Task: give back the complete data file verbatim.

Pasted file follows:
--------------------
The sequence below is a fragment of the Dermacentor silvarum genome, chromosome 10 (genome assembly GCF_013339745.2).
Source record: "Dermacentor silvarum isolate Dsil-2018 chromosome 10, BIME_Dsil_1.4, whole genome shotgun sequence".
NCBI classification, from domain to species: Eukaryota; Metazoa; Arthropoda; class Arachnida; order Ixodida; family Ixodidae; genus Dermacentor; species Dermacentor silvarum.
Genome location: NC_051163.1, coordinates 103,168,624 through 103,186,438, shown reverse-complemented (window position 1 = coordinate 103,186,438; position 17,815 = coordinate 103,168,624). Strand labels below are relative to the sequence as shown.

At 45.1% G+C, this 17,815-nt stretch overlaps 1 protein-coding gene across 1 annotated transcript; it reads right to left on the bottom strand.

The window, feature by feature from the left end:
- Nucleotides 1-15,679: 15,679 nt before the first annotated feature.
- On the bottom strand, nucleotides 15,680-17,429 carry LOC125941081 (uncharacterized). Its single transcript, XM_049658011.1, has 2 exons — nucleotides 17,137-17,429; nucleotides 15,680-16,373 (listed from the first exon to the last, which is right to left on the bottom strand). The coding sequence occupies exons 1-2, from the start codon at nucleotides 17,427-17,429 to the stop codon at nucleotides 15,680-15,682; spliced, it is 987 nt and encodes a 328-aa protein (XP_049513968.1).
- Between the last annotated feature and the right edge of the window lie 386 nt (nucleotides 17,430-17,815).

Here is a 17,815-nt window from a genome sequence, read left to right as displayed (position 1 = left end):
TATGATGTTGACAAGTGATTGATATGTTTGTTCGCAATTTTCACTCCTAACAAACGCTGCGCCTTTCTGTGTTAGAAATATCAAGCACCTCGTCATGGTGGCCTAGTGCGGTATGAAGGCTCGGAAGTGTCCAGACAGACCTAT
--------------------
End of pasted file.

The sequence below is a fragment of the Dermacentor silvarum genome, chromosome 10 (genome assembly GCF_013339745.2).
Source record: "Dermacentor silvarum isolate Dsil-2018 chromosome 10, BIME_Dsil_1.4, whole genome shotgun sequence".
NCBI classification, from domain to species: Eukaryota; Metazoa; Arthropoda; class Arachnida; order Ixodida; family Ixodidae; genus Dermacentor; species Dermacentor silvarum.
Genome location: NC_051163.1, coordinates 103,168,624 through 103,186,438, shown reverse-complemented (window position 1 = coordinate 103,186,438; position 17,815 = coordinate 103,168,624). Strand labels below are relative to the sequence as shown.

At 45.1% G+C, this 17,815-nt stretch overlaps 1 protein-coding gene across 1 annotated transcript; it reads right to left on the bottom strand.

The window, feature by feature from the left end:
- Nucleotides 1-15,679: 15,679 nt before the first annotated feature.
- On the bottom strand, nucleotides 15,680-17,429 carry LOC125941081 (uncharacterized). Its single transcript, XM_049658011.1, has 2 exons — nucleotides 17,137-17,429; nucleotides 15,680-16,373 (listed from the first exon to the last, which is right to left on the bottom strand). The coding sequence occupies exons 1-2, from the start codon at nucleotides 17,427-17,429 to the stop codon at nucleotides 15,680-15,682; spliced, it is 987 nt and encodes a 328-aa protein (XP_049513968.1).
- Between the last annotated feature and the right edge of the window lie 386 nt (nucleotides 17,430-17,815).

Here is a 17,815-nt window from a genome sequence, read left to right as displayed (position 1 = left end):
TATGATGTTGACAAGTGATTGATATGTTTGTTCGCAATTTTCACTCCTAACAAACGCTGCGCCTTTCTGTGTTAGAAATATCAAGCACCTCGTCATGGTGGCCTAGTGCGGTATGAAGGCTCGGAAGTGTCCAGACAGACCTAT